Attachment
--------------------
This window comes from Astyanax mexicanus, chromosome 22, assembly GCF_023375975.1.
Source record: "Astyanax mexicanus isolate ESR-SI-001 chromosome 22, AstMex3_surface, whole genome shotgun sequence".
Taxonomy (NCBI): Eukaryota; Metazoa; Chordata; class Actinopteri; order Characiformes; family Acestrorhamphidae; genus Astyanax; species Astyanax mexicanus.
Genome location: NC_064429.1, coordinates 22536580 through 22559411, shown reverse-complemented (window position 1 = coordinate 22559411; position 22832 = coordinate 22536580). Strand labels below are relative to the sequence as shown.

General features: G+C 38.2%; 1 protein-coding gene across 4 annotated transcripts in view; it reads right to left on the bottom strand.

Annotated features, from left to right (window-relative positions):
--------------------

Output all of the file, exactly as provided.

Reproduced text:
This window comes from Astyanax mexicanus, chromosome 22, assembly GCF_023375975.1.
Source record: "Astyanax mexicanus isolate ESR-SI-001 chromosome 22, AstMex3_surface, whole genome shotgun sequence".
Taxonomy (NCBI): Eukaryota; Metazoa; Chordata; class Actinopteri; order Characiformes; family Acestrorhamphidae; genus Astyanax; species Astyanax mexicanus.
Genome location: NC_064429.1, coordinates 22536580 through 22559411, shown reverse-complemented (window position 1 = coordinate 22559411; position 22832 = coordinate 22536580). Strand labels below are relative to the sequence as shown.

General features: G+C 38.2%; 1 protein-coding gene across 4 annotated transcripts in view; it reads right to left on the bottom strand.

Annotated features, from left to right (window-relative positions):